Delaware’s beaches have been declared substantially “cleared” of spilled oil, the Delaware Department of Natural Resources and Environmental Control announced on Friday.
As of late Friday, the only cleanup remaining is an area of Gordon’s Pond, part of Cape Henlopen State Park. It is expected this area will be clear on Monday.
Tar patties were first reported at Broadkill Beach, and they broke up and spread in the tide and currents for about 60 miles along the Delaware Bay and the Atlantic Ocean, from Fowler Beach to Assateague Island State Park in Maryland.
Shoreline monitoring will still take place. The public is asked to report any sizable sightings of oil or oily debris, or oiled wildlife to DNREC at 800-662-8802.
About 85 tons of oily debris has been removed – use high-tech gear and hand tools – and is being disposed of in a landfill designed for petroleum-contaminated material.
The spill was first reported on Oct. 19. It source is still under active investigation by the U.S. Coast Guard and the Marine Safety Lab in New London, Connecticut.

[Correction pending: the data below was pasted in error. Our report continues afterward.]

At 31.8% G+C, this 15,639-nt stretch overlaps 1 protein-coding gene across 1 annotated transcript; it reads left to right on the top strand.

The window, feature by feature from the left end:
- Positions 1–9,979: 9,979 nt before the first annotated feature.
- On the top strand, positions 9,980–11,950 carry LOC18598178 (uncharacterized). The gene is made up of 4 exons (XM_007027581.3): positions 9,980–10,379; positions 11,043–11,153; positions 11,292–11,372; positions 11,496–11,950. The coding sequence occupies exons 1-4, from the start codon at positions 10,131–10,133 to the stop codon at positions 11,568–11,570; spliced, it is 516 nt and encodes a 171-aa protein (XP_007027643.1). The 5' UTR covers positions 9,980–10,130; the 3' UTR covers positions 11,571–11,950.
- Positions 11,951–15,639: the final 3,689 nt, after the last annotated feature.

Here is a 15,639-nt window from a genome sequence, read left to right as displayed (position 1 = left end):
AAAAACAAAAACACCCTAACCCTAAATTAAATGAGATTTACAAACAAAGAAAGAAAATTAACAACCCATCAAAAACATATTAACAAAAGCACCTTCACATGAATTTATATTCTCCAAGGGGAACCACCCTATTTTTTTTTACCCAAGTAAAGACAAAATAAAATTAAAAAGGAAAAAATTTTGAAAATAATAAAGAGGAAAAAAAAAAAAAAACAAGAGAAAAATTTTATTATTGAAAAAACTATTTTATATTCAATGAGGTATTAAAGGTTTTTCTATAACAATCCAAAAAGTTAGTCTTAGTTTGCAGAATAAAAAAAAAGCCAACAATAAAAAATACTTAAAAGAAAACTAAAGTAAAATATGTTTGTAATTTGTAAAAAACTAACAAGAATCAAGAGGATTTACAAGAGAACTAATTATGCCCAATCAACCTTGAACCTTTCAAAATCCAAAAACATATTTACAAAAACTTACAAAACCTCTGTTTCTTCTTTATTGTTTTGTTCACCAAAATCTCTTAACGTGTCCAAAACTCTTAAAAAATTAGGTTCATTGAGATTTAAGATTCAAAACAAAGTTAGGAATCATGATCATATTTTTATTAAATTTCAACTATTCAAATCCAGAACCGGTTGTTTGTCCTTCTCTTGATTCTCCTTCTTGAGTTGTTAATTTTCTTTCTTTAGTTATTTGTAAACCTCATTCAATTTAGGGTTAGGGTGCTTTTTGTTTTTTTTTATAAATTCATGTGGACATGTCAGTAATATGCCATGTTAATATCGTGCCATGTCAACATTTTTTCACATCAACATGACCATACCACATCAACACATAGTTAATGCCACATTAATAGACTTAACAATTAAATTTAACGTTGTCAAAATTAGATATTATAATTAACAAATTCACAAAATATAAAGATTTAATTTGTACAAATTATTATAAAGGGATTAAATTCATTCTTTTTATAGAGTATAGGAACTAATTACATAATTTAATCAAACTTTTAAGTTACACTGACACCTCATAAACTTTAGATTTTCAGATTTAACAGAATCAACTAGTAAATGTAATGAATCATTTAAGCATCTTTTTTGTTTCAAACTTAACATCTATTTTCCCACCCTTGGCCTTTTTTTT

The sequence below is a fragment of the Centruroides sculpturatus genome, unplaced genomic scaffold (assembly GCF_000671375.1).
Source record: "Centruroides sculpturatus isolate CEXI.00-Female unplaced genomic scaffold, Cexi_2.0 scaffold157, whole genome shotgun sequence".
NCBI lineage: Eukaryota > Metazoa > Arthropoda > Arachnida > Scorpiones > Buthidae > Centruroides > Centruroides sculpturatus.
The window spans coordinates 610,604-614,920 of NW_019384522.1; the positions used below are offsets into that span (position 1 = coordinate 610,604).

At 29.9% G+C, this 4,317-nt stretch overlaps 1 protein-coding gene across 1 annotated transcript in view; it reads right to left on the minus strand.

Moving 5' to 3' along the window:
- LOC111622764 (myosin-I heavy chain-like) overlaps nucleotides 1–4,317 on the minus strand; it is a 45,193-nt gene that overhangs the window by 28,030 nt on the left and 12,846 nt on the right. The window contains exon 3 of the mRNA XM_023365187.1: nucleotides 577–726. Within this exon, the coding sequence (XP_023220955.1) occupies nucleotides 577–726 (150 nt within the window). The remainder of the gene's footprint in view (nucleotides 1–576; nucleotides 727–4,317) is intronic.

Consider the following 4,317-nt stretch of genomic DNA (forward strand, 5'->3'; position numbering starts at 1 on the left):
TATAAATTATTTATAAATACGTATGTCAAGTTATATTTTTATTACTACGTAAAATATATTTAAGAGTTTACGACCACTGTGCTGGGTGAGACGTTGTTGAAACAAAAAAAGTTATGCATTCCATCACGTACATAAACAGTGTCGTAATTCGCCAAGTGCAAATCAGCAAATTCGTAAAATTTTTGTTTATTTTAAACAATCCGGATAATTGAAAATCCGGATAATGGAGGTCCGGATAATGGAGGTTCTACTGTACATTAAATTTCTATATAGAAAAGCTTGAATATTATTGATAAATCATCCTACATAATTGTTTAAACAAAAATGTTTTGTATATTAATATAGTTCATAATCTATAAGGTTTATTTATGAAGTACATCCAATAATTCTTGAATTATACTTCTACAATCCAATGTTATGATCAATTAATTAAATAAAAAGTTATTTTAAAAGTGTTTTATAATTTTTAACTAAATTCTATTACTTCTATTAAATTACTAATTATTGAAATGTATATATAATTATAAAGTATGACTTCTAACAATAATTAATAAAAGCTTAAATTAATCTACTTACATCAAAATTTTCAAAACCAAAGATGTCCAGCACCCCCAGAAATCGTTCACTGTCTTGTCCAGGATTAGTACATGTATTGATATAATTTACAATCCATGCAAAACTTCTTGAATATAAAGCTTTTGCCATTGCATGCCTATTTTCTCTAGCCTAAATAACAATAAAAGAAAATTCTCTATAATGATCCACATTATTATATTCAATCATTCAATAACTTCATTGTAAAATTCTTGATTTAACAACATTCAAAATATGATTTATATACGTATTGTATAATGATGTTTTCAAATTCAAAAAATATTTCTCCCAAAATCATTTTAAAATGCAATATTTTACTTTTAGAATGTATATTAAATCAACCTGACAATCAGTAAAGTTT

The cleanup involved DNREC, U.S. Coast Guard, the Maryland Department of the Environment and contractors.
“We are grateful for the commitment by our federal partner, the U.S. Coast Guard, to see it through, and for the DNREC responders — including emergency response personnel, environmental scientists and engineers — who worked to avert serious harm to our environment, particularly to our beaches,” DNREC Secretary Shawn Garvin said in a statement. The collaborative effort under the unified command has accomplished its goals in combating this oil spill.”
“While the source of the spill is still unknown and under investigation, we will continue to posture ourselves to monitor, and if need be, assign resources in the event more tar balls were to appear,” said Lt. Cmdr. Fredrick Pugh, U.S. Coast Guard incident commander.